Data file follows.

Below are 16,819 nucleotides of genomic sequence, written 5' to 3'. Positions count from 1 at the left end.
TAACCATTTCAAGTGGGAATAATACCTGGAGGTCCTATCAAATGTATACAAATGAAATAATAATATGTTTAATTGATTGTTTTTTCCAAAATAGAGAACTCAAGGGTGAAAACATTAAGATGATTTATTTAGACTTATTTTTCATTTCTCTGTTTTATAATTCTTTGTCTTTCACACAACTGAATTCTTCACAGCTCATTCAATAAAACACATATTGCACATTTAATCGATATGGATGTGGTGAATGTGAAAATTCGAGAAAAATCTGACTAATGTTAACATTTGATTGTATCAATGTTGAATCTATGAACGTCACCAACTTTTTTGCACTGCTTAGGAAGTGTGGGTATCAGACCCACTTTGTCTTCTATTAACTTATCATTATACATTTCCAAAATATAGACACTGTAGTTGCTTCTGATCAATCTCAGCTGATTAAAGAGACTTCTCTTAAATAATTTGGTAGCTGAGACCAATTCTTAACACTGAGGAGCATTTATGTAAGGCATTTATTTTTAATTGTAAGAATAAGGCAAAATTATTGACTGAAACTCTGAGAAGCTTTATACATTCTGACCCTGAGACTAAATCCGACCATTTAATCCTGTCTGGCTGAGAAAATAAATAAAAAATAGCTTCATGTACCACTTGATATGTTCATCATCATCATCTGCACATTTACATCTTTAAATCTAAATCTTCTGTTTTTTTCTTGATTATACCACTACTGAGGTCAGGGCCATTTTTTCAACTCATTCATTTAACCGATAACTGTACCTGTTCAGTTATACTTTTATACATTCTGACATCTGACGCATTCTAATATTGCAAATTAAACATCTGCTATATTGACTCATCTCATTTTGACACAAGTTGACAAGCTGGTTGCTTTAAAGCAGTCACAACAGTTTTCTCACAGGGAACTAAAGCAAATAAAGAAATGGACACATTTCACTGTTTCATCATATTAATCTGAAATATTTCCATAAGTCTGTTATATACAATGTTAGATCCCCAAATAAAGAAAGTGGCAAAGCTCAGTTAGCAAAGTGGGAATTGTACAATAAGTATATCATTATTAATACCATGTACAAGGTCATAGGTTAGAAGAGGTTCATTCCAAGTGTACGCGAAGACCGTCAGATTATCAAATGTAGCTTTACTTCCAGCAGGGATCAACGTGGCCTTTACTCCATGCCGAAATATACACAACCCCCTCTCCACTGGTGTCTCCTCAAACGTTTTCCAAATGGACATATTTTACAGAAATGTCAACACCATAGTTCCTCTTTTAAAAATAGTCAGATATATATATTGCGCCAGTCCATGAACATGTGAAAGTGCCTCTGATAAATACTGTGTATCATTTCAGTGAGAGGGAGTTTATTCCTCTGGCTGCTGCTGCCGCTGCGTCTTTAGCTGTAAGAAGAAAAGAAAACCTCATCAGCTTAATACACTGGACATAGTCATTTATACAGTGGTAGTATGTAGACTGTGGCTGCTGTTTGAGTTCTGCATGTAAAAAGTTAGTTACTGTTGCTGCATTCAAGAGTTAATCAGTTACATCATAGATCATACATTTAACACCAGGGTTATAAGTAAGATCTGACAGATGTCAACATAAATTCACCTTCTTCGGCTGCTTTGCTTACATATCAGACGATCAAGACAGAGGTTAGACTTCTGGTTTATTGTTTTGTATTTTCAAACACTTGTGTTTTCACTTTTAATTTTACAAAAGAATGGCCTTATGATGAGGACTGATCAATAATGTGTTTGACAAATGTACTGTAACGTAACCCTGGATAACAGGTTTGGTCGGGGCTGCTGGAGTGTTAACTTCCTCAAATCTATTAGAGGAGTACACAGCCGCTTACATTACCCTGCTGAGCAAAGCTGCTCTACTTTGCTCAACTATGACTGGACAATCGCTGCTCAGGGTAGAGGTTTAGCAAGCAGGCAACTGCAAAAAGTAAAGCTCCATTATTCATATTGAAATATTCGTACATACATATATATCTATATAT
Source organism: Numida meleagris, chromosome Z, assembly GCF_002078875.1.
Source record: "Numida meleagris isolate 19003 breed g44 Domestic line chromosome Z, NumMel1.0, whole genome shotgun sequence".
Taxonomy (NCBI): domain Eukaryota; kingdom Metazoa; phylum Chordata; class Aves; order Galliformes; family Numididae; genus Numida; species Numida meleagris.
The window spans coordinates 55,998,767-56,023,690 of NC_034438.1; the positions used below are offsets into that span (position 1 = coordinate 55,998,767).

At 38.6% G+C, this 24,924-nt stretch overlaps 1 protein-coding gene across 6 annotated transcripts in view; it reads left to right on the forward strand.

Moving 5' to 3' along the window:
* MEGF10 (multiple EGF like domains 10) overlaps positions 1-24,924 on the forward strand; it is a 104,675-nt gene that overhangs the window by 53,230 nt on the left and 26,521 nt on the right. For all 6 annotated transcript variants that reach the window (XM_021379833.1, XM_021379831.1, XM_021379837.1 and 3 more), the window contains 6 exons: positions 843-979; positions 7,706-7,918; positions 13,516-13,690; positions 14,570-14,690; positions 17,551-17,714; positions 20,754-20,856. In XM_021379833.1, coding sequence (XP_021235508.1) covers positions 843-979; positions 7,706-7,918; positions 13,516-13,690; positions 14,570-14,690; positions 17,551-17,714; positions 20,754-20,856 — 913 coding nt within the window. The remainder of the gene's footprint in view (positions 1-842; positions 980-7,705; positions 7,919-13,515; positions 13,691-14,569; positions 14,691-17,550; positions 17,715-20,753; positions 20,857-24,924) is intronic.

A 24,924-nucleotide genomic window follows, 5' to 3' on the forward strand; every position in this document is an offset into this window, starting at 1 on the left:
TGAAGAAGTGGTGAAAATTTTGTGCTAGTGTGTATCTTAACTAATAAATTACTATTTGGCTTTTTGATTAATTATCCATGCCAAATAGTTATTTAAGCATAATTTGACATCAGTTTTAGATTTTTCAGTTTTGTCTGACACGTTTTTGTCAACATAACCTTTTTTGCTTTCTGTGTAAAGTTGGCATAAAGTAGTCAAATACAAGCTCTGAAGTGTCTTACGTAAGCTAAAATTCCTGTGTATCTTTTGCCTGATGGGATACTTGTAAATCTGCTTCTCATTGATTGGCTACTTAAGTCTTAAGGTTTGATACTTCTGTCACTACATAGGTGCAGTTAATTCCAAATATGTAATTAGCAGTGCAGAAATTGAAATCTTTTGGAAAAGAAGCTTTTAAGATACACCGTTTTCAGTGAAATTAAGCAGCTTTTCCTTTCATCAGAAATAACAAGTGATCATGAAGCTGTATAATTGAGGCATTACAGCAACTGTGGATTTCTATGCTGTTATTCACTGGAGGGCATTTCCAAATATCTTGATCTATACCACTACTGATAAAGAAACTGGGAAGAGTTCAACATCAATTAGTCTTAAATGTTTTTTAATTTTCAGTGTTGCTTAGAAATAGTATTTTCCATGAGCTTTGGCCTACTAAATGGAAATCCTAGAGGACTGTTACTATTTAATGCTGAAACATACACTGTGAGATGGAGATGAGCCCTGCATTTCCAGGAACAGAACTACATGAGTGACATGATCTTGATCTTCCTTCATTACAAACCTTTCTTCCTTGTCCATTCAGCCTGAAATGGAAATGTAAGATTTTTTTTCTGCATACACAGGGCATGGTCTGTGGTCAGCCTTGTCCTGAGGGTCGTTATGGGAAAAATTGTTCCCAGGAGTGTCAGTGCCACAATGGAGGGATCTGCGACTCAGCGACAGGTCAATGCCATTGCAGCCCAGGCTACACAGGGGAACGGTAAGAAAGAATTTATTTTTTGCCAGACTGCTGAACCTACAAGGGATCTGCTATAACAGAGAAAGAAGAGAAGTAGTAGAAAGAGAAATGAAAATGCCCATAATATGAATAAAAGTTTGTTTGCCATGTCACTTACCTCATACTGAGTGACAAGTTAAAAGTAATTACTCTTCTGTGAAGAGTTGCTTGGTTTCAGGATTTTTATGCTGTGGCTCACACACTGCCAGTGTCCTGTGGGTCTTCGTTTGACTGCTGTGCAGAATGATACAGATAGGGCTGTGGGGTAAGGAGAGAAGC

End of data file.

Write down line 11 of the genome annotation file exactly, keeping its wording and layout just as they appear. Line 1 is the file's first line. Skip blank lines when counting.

TGAAGAAGTGGTGAAAATTTTGTGCTAGTGTGTATCTTAACTAATAAATTACTATTTGGCTTTTTGATTAATTATCCATGCCAAATAGTTATTTAAGCATAATTTGACATCAGTTTTAGATTTTTCAGTTTTGTCTGACACGTTTTTGTCAACATAACCTTTTTTGCTTTCTGTGTAAAGTTGGCATAAAGTAGTCAAATACAAGCTCTGAAGTGTCTTACGTAAGCTAAAATTCCTGTGTATCTTTTGCCTGATGGGATACTTGTAAATCTGCTTCTCATTGATTGGCTACTTAAGTCTTAAGGTTTGATACTTCTGTCACTACATAGGTGCAGTTAATTCCAAATATGTAATTAGCAGTGCAGAAATTGAAATCTTTTGGAAAAGAAGCTTTTAAGATACACCGTTTTCAGTGAAATTAAGCAGCTTTTCCTTTCATCAGAAATAACAAGTGATCATGAAGCTGTATAATTGAGGCATTACAGCAACTGTGGATTTCTATGCTGTTATTCACTGGAGGGCATTTCCAAATATCTTGATCTATACCACTACTGATAAAGAAACTGGGAAGAGTTCAACATCAATTAGTCTTAAATGTTTTTTAATTTTCAGTGTTGCTTAGAAATAGTATTTTCCATGAGCTTTGGCCTACTAAATGGAAATCCTAGAGGACTGTTACTATTTAATGCTGAAACATACACTGTGAGATGGAGATGAGCCCTGCATTTCCAGGAACAGAACTACATGAGTGACATGATCTTGATCTTCCTTCATTACAAACCTTTCTTCCTTGTCCATTCAGCCTGAAATGGAAATGTAAGATTTTTTTTCTGCATACACAGGGCATGGTCTGTGGTCAGCCTTGTCCTGAGGGTCGTTATGGGAAAAATTGTTCCCAGGAGTGTCAGTGCCACAATGGAGGGATCTGCGACTCAGCGACAGGTCAATGCCATTGCAGCCCAGGCTACACAGGGGAACGGTAAGAAAGAATTTATTTTTTGCCAGACTGCTGAACCTACAAGGGATCTGCTATAACAGAGAAAGAAGAGAAGTAGTAGAAAGAGAAATGAAAATGCCCATAATATGAATAAAAGTTTGTTTGCCATGTCACTTACCTCATACTGAGTGACAAGTTAAAAGTAATTACTCTTCTGTGAAGAGTTGCTTGGTTTCAGGATTTTTATGCTGTGGCTCACACACTGCCAGTGTCCTGTGGGTCTTCGTTTGACTGCTGTGCAGAATGATACAGATAGGGCTGTGGGGTAAGGAGAGAAGC